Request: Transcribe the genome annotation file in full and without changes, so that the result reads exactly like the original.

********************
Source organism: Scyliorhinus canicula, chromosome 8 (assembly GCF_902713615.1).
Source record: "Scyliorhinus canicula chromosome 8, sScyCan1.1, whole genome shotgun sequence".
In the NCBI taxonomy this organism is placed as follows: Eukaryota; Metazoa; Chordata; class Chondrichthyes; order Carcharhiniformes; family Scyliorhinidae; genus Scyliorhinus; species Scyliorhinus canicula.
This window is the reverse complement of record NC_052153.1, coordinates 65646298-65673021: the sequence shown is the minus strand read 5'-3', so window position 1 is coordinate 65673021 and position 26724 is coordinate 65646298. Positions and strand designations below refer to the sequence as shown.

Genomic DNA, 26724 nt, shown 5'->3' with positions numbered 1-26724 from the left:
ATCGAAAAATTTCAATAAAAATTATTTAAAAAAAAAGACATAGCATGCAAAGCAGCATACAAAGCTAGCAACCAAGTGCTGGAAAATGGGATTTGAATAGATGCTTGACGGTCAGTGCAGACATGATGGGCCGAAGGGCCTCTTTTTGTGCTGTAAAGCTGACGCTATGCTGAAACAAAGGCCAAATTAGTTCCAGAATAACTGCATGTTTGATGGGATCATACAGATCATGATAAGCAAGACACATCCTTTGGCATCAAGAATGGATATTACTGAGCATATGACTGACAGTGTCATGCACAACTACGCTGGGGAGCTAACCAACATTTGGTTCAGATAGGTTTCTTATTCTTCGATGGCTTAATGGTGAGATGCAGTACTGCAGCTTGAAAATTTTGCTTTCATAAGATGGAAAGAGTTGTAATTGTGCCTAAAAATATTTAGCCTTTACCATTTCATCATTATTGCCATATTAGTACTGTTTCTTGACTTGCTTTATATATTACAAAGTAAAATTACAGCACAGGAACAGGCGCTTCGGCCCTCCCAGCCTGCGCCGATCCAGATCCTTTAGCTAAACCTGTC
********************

Source organism: Scyliorhinus canicula, chromosome 8 (assembly GCF_902713615.1).
Source record: "Scyliorhinus canicula chromosome 8, sScyCan1.1, whole genome shotgun sequence".
In the NCBI taxonomy this organism is placed as follows: Eukaryota; Metazoa; Chordata; class Chondrichthyes; order Carcharhiniformes; family Scyliorhinidae; genus Scyliorhinus; species Scyliorhinus canicula.
This window is the reverse complement of record NC_052153.1, coordinates 65646298-65673021: the sequence shown is the minus strand read 5'-3', so window position 1 is coordinate 65673021 and position 26724 is coordinate 65646298. Positions and strand designations below refer to the sequence as shown.

Genomic DNA, 26724 nt, shown 5'->3' with positions numbered 1-26724 from the left:
ATCGAAAAATTTCAATAAAAATTATTTAAAAAAAAAGACATAGCATGCAAAGCAGCATACAAAGCTAGCAACCAAGTGCTGGAAAATGGGATTTGAATAGATGCTTGACGGTCAGTGCAGACATGATGGGCCGAAGGGCCTCTTTTTGTGCTGTAAAGCTGACGCTATGCTGAAACAAAGGCCAAATTAGTTCCAGAATAACTGCATGTTTGATGGGATCATACAGATCATGATAAGCAAGACACATCCTTTGGCATCAAGAATGGATATTACTGAGCATATGACTGACAGTGTCATGCACAACTACGCTGGGGAGCTAACCAACATTTGGTTCAGATAGGTTTCTTATTCTTCGATGGCTTAATGGTGAGATGCAGTACTGCAGCTTGAAAATTTTGCTTTCATAAGATGGAAAGAGTTGTAATTGTGCCTAAAAATATTTAGCCTTTACCATTTCATCATTATTGCCATATTAGTACTGTTTCTTGACTTGCTTTATATATTACAAAGTAAAATTACAGCACAGGAACAGGCGCTTCGGCCCTCCCAGCCTGCGCCGATCCAGATCCTTTAGCTAAACCTGTC